On the 18th anti-submarine trawler HMS Erin and minesweeper HMS Honjo were destroyed by a mysterious explosion in Gibraltar. Spanish saboteurs or Italian frogmen were suspected though there is no record of it being frogmen. On the 21st Rommel began his counter attack from El Agheile. The following day Axis forces captured Antelat in Libya. The 3rd Battalion of the San Marco Naval Infantry Regiment arrived in Agedabia. Italian convoy T18 with 5 transport ships and 20 escort ships left Messina and Taranto. It was attacked on the 23rd by a British Albacore torpedo bomber and one transport was sunk.

On the 25th submarine HMS Ultimatum sank Italian passenger ship Dalmatia near Messina and German troops captured Msus in Libya acquiring 30 Valentine tanks. On the 27th Rommel sent a small force of tanks from Msus towards Mechili hoping to draw out the British 1st Armoured Brigade while most of his forces headed for Benghazi. On  the 28th Indian forces destroyed port facilities at Benghazi as the Germans got closer. On the 29th 50 German tanks pushed the Indian 4th Infantry Division out of their positions at Benghazi capturing British vehicles and supplies. On the 30th Rommel was promoted to Generaloberst, or Colonel General equivalent to a full General in the UK, and the British 1st Armoured Division in Libya withdrew towards Gazala.

And in other news …. on the 1st the US banned the sale of new cars and trucks to conserve steel and General Ernst Udet, head of the Lutfwaffe’s Production committed suicide, on the 2nd James Doolittle was promoted to Lt Colonel, he was to lead the Doolittle raid over Japan in April,  on the 5th four PoWs escaped Colditz by dressing up as German guards, one of them was Airey Neave, later an MP and murdered by the scum IRA in 1979, on the 7th a US sub sank a Jap vessel for the first time, on the 10th Cap’n Topp of the Tirpitz declared his ship to be fully operational, in the evening of the 11th German coastal guns in France targeted Dover causing minor damage, on the 12th the British sugar and fat rations were reduced to 8oz per person per week, on the 14th the Tirpitz left Wilhelmshaven for Trondheim escorted by four destroyers, on the 15th Bletchley Park were on the lookout for people and had a competition to find clever clogs who could do the Telegraph crossword in under 12 minutes, on the 16th the Tirpitz arrived at Trondheim, on the 20th came the infamous Wannsee conference where the good and great of Nazi Germany discussed the Final Solution, on the 23rd Hungarian troops massacred 2,463 Serbs for being partizans and 700 Jews for being Jews, on the 26th Heinrich Himmler announced his plan to send 100,000 Jewish men and 50,000 Jewish women to concentration camps where they would be used as forced labourers, on the 27th Eamon de Valera, the teasock in Dublin, protested the arrival of US troops in Ulster the day before, on the 29th Himmler issued a directive that established the SS Special Commando Dirlewanger, this unit recruited personnel from concentration camps and hardened criminals and would become notorious for crimes against civilians and on the 30th Adolf himself spoke in the Berlin Sports Palace where he threatened the Jews of the world with annihilation.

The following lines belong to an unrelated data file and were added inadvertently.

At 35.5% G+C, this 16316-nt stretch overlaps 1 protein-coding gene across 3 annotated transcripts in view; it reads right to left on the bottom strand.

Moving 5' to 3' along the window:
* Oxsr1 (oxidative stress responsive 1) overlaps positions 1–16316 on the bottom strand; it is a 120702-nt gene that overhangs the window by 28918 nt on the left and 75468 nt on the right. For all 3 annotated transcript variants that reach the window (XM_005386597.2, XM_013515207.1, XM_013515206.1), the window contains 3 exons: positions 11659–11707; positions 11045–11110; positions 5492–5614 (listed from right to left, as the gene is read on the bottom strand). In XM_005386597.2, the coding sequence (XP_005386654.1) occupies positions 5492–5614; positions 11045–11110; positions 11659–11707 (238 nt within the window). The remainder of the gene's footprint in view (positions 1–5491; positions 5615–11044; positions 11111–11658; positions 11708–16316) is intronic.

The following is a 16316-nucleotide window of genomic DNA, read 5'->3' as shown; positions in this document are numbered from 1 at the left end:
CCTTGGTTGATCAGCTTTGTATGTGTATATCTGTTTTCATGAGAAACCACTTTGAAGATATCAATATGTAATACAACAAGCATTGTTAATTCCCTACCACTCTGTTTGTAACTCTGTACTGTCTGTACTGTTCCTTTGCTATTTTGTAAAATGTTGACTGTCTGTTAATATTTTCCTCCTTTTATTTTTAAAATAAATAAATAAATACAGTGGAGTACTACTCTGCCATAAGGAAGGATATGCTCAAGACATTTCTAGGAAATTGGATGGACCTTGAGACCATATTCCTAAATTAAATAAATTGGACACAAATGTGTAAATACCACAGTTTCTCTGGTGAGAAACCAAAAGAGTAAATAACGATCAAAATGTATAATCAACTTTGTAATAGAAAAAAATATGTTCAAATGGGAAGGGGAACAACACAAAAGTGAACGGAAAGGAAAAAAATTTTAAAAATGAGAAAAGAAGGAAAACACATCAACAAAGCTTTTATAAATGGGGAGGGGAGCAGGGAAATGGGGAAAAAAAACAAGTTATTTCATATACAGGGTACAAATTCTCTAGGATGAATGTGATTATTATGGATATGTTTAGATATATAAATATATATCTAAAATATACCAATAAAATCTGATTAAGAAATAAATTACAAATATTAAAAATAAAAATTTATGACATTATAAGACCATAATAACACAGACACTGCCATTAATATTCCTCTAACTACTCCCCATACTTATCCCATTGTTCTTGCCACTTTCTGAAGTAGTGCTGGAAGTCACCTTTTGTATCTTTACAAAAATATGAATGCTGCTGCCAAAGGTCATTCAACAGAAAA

Although it is true, as David Irving insists, there is no written order from Hitler to murder the Jews, just the circumstantial evidence in the above paragraph must indicate pretty strongly that he knew and approved. Taken alongside Goebbels’ diary entry of the 13th December 1941 , they were all up to their slimy necks in it.


© well_chuffed 2022